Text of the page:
Miracles lead to sectarianism within a religion. If a sign is needed, it should be a good edifying one. Perhaps some saint should rise from the dead and tend the poor and suffering for decades and give us an example more influential than that of Nelson Mandela. But no such miracles exist. Jesus did nothing at all for people after his alleged resurrection. If you have one edifying miracle well-verified you don't need any other miracles. Indeed you wouldn't even mention them. God would only need one good miracle. If he changes nature it must be for a grave reason and to edify us by the miracle so if he does a number of miracles - especially minor ones - it's a sign of failure. These principles then force religionists to champion their miracle report and disparage those of other factions in the religion. And also other religions. The result is division and hate. Social pressure, thankfully, keeps religion and religious people from being as bad as they could be or as bad as they want to be.
 
Further Reading ~
A Christian Faith for Today, W Montgomery Watt, Routledge, London, 2002
Answers to Tough Questions, Josh McDowell and Don Stewart, Scripture Press, Bucks, 1980
Apparitions, Healings and Weeping Madonnas, Lisa J Schwebel, Paulist Press, New York, 2004
A Summary of Christian Doctrine, Louis Berkhof, The Banner of Truth Trust, London, 1971
Catechism of the Catholic Church, Veritas, Dublin, 1995
Catholicism and Fundamentalism, Karl Keating, Ignatius Press, San Francisco, 1988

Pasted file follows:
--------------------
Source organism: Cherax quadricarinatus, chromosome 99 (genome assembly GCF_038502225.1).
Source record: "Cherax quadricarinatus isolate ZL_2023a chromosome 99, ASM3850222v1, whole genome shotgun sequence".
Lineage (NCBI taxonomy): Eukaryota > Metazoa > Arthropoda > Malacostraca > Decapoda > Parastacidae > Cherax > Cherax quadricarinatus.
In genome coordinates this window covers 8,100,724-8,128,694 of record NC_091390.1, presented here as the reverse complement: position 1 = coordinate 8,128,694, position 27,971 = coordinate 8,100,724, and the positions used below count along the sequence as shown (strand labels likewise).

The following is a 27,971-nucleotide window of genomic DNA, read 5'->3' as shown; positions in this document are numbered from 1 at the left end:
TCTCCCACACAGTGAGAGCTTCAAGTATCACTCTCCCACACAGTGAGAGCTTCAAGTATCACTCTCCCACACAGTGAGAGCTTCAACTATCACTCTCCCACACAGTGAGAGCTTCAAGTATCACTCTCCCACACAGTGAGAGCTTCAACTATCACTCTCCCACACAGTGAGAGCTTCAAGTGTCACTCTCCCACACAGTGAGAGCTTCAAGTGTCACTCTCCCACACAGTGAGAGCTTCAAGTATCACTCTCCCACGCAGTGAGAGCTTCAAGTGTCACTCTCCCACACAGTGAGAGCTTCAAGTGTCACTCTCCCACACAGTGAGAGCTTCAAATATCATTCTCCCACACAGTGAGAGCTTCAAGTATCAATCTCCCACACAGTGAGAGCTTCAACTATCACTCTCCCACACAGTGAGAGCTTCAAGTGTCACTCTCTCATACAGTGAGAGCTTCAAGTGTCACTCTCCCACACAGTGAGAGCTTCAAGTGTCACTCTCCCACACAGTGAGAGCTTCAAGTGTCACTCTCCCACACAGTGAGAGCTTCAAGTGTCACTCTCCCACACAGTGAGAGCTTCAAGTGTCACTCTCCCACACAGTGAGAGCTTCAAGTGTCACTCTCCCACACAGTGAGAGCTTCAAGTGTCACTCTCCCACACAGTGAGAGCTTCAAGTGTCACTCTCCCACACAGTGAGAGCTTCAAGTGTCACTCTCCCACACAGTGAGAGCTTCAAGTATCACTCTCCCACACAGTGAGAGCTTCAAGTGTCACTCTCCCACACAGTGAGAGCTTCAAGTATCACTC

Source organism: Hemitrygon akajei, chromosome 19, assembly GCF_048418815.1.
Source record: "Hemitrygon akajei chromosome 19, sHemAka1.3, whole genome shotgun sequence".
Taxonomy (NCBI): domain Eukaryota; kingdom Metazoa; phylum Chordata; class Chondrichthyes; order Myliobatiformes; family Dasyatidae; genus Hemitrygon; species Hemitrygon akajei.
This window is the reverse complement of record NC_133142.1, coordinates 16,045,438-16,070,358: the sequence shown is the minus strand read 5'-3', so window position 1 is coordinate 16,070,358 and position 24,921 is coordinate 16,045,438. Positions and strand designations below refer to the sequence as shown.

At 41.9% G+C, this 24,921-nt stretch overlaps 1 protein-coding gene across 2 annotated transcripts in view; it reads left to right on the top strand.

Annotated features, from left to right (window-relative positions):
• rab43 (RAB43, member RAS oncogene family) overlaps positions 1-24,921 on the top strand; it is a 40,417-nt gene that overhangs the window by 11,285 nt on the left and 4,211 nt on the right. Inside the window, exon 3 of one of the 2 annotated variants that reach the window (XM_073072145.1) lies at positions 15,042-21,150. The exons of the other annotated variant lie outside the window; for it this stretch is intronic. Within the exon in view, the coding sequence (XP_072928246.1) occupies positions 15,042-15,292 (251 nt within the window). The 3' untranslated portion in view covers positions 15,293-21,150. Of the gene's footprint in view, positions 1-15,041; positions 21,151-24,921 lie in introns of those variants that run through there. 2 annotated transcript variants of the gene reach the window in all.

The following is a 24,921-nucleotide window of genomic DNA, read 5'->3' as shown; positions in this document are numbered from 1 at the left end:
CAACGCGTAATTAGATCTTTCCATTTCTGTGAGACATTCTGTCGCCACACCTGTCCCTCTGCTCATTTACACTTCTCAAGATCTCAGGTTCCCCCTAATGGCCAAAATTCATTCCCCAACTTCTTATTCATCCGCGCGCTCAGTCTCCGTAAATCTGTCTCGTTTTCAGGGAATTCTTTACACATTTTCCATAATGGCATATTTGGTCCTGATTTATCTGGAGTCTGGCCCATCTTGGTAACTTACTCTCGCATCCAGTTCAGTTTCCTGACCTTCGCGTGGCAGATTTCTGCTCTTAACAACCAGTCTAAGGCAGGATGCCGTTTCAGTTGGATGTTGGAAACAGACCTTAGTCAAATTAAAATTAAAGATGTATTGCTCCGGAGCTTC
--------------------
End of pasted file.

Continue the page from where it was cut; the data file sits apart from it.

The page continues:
Enchiridion Symbolorum Et Definitionum, Heinrich Joseph Denzinger, Edited by A Schonmetzer, Barcelona, 1963
Looking for a Miracle, Joe Nickell, Prometheus Books, New York, 1993
Miracles, Rev Ronald A Knox, Catholic Truth Society, London, 1937
Miracles in Dispute, Ernst and Marie-Luise Keller, SCM Press Ltd, London, 1969
Lourdes, Antonio Bernardo, A. Doucet Publications, Lourdes, 1987
Medjugorje, David Baldwin, Catholic Truth Society, London, 2002
Miraculous Divine Healing, Connie W Adams, Guardian of Truth Publications, KY, undated
New Catholic Encyclopaedia, The Catholic University of America and the McGraw-Hill Book Company, Inc, Washington, District of Columbia, 1967
Raised From the Dead, Father Albert J Hebert SM, TAN, Illinois 1986
Science and the Paranormal, Edited by George O Abell and Barry Singer, Junction Books, London, 1981
The Demon-Haunted World, Carl Sagan, Headline, London, 1997
The Book of Miracles, Stuart Gordon, Headline, London, 1996
The Case for Faith, Lee Strobel, Zondervan, Grand Rapids, Michigan, 2000
The Encyclopaedia of Unbelief Volume 1, Gordon Stein, Editor, Prometheus Books, New York, 1985
The Hidden Power, Brian Inglis, Jonathan Cape, London, 1986
The Sceptical Occultist, Terry White, Century, London, 1994
The Stigmata and Modern Science, Rev Charles Carty, TAN, Illinois, 1974
Twenty Questions About Medjugorje, Kevin Orlin Johnson, Ph.D. Pangaeus Press, Dallas, 1999
Why People Believe Weird Things, Michael Shermer, Freeman, New York, 1997